The skills needed to run protected areas are increasingly complex. They involve elements of community relations, conflict resolution, project planning, and financial control, over and above a sound knowledge of ecology, natural resources and wildlife management.
In 1993 the vision of a wildlife college that would train southern Africans to manage their natural heritage was first discussed. At the urging of members of the South African and SADC conservation fraternity, the World Wide Fund for Nature, South Africa (WWF South Africa) agreed to launch a fund-raising campaign to help address this problem, at least in part, with the establishment of the SAWC.
After considerable planning, and with the endorsement of the African National Congress (ANC), the South African Department of Environmental Affairs and Tourism, and the Southern African Development Community (SADC) Secretariat. this vision was realised. With the assistance of a DM10-million (R25-million) grant made by the German Ministry of Economic Cooperation (BMZ) via the German Development Bank, Kreditanstalt für Wiederaufbau(KfW), the construction of the College was made possible. The impressive College campus was completed in record time and opened its doors in 1997 thanks to cooperation between WWF South Africa, the international donor community, local and internationally-based companies and individual supporters.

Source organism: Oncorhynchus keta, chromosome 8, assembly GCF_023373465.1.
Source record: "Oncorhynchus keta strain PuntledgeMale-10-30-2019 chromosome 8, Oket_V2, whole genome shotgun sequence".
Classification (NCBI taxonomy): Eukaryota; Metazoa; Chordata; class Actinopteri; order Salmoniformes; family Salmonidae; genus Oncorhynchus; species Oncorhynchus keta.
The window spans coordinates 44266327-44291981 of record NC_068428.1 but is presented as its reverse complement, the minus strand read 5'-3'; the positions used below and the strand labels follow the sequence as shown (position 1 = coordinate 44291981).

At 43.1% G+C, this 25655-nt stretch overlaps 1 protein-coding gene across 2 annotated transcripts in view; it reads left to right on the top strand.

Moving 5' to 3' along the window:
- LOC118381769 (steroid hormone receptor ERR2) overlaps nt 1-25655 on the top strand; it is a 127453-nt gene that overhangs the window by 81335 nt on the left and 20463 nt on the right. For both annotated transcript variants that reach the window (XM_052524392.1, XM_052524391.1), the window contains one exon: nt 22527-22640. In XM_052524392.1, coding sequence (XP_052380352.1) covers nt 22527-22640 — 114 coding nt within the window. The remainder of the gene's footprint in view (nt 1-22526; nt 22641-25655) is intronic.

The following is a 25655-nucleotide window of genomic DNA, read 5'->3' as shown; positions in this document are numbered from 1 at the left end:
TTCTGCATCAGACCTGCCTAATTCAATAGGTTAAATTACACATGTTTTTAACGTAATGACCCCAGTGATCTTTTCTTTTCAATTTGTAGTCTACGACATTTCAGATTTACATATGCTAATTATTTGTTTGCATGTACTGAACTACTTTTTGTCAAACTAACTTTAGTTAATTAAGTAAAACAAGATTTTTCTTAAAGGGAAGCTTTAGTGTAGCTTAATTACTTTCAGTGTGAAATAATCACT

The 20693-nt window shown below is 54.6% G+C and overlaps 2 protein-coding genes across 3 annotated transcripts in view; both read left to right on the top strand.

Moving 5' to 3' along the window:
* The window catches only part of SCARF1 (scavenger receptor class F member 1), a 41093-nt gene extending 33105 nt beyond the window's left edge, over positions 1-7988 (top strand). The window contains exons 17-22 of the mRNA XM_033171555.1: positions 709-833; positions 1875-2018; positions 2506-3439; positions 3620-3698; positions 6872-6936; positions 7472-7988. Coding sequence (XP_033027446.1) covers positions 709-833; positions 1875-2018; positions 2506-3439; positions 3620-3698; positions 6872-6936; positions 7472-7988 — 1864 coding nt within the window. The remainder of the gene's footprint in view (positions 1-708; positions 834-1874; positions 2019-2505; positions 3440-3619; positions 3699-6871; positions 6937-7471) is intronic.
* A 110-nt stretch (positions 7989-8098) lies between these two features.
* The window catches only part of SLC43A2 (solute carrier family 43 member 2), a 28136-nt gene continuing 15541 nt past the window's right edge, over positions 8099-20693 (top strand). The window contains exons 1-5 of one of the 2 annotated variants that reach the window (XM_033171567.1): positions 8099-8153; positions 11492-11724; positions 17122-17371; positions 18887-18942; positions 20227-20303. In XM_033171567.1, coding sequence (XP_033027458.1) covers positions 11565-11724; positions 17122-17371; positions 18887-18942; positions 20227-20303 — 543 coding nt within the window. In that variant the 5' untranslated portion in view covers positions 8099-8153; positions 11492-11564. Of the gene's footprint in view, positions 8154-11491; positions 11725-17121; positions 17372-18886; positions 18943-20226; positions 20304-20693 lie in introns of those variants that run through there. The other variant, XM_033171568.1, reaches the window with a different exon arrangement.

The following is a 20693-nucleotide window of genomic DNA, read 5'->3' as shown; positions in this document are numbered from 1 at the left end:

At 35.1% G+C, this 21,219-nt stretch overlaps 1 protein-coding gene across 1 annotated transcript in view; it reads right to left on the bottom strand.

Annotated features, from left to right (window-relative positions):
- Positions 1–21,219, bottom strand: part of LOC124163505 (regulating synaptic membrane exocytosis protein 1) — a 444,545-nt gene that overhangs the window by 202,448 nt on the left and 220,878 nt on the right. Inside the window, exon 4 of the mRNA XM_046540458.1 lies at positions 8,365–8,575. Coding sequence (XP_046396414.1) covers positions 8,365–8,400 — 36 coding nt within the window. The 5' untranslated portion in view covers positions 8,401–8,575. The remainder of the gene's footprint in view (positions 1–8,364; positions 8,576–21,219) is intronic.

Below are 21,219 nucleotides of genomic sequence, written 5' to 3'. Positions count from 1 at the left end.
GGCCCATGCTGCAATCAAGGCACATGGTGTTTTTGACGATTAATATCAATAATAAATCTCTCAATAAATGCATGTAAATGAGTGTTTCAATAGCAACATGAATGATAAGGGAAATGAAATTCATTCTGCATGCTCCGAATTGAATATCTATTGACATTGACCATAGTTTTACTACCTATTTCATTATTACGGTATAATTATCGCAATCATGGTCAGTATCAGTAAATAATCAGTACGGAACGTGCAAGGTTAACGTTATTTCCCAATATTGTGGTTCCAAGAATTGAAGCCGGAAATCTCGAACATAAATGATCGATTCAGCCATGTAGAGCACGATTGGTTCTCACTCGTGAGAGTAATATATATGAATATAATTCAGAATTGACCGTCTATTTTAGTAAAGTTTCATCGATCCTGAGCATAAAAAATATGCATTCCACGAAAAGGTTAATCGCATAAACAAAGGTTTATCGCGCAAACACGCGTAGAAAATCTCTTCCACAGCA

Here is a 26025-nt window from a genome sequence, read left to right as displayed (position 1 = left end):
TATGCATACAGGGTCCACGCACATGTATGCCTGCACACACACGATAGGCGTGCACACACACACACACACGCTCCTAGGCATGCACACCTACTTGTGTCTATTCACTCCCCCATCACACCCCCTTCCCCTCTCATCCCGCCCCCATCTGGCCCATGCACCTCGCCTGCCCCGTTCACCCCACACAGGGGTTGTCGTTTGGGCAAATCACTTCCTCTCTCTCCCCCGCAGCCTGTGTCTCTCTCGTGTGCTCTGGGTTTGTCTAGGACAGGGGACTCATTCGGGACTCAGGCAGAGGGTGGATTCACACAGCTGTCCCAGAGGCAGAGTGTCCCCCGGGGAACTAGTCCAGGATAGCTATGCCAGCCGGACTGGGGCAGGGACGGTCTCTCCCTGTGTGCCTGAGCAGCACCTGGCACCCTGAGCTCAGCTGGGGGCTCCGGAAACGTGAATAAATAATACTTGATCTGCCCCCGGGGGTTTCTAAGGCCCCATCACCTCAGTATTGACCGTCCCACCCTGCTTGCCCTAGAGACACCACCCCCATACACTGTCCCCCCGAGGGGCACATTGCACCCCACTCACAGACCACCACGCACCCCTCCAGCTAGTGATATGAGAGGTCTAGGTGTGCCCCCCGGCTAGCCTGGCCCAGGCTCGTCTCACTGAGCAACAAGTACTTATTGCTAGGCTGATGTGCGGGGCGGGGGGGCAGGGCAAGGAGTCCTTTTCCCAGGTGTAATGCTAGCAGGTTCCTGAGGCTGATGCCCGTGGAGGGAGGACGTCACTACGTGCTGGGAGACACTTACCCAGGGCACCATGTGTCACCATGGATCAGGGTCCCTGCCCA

Built on land that was donated by Mr Hans Hoheisen to WWF South Africa in 1991, the campus is located inside the western boundary of the Kruger National Park, west of Orpen Gate near Hoedspruit. The Hoheisen family bought the properties in 1933 as farmland. Later the properties were integrated into the Timbavati Private Nature Reserve. Around 1968 Mr Hoheisen withdrew his properties from the Timbavati Private Nature Reserve, and they then formed part of Kempiana under the management of the warden of Timbavati. The property was managed in this way until Mr Hoheisen donated the properties to WWF-South Africa as part of his estate.
The land on which the College now stands continues to belong to WWF-SA, and the Kempiana property is managed by Kruger National Park as a contractual national park. A private game lodge, Ngala, has traversing rights over a large area of Kempiana, while the College has both a training area and a limited traversing area.
WWF South Africa and the Peace Parks Foundation continue to support the College, and have over the years assisted with fundraising to meet the operational needs of the College. The College has now moved towards self-sufficiency. With the establishment of the Southern African Conservation Education Trust in 2000 (now registered as the Southern African Wildlife College Trust), and with the appointment of its own fundraiser, it is envisaged that financial security will be assured in perpetuity.